Shareholder Wealth Maximization in Action
From the WSJ comes an article about how the slow flu season hurt the profits of some companies. The article quotes several executives complaining that Americans (initial) resistance to illness hurt their balance sheets.
Thus, Walgreen CEO Jeffrey Rein, speaking to shareholders, said “If attendees of the meeting needed to cough, he joked, they should leave the room and ‘go to a movie theater or on a bus’ to spread their germs. ‘We’re really hoping for a very strong flu season’.” While P&G CEO A.G. Lafley said on a quarterly analyst call: “Unfortunately, people have not been getting sick at a rate that we would all like yet.” Finally, LifePoint Hospitals CFO David Dill mused that “You have a strong flu season, and the ancillary business is very profitable . . . On the pediatric side, young kids coming into the hospital, that’s a nice margin for us, as well.”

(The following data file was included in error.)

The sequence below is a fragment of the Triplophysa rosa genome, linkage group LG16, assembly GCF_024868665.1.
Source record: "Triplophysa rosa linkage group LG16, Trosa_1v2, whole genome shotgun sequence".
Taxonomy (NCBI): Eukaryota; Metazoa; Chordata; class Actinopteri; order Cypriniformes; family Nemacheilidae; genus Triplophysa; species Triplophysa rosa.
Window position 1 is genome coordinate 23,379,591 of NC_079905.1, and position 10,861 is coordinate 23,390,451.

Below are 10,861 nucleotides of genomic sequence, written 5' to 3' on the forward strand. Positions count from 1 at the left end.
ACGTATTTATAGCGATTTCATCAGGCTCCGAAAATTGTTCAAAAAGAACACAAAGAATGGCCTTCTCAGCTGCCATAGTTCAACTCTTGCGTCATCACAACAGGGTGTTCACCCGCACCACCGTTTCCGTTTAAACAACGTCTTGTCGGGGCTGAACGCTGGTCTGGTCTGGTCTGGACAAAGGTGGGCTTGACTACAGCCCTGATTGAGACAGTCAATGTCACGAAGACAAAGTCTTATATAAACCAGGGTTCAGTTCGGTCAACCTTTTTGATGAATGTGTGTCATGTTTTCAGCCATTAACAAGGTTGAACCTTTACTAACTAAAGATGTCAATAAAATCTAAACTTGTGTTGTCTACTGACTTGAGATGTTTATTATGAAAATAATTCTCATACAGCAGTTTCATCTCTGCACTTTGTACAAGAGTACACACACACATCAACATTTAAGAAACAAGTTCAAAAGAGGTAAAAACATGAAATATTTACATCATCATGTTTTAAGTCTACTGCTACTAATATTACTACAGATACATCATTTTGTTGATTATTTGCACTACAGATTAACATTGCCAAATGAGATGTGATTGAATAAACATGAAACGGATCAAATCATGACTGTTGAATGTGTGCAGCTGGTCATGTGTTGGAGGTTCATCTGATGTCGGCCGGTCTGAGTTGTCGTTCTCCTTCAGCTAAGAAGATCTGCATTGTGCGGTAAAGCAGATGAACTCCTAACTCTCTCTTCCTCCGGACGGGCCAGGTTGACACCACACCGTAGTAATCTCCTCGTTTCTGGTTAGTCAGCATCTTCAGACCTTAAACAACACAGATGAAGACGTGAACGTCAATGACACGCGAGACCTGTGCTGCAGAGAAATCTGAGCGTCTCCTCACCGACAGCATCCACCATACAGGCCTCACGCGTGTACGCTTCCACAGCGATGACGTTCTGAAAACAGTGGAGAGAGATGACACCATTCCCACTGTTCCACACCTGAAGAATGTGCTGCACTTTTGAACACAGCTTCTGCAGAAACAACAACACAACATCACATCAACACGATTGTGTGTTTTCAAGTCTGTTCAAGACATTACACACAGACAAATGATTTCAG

I’ve got to think that these officers wish they could take some of this back, at least as phrased. And as reader S.B. pointed out, Rein’s comments in particular raise red flags. I think it fair to assume that most OTC remedies for the winter flu are sold to concerned parents, despite the recent recall and health warnings. If Walgreen’s intends to profit off of the flu season, and in particular in the sale to parents of potentially harmful meds, plaintiffs lawyers should smell blood in the water when bad outcomes occur.
Further, I think the article highlights how invested sectors of the economy are in a status quo of reactive, medicated, health care delivery. I don’t mean to be dramatic, but it is worth pointing out that there is quite a bit of money (not to mention employment) riding on the continuing dysfunction of the health care system.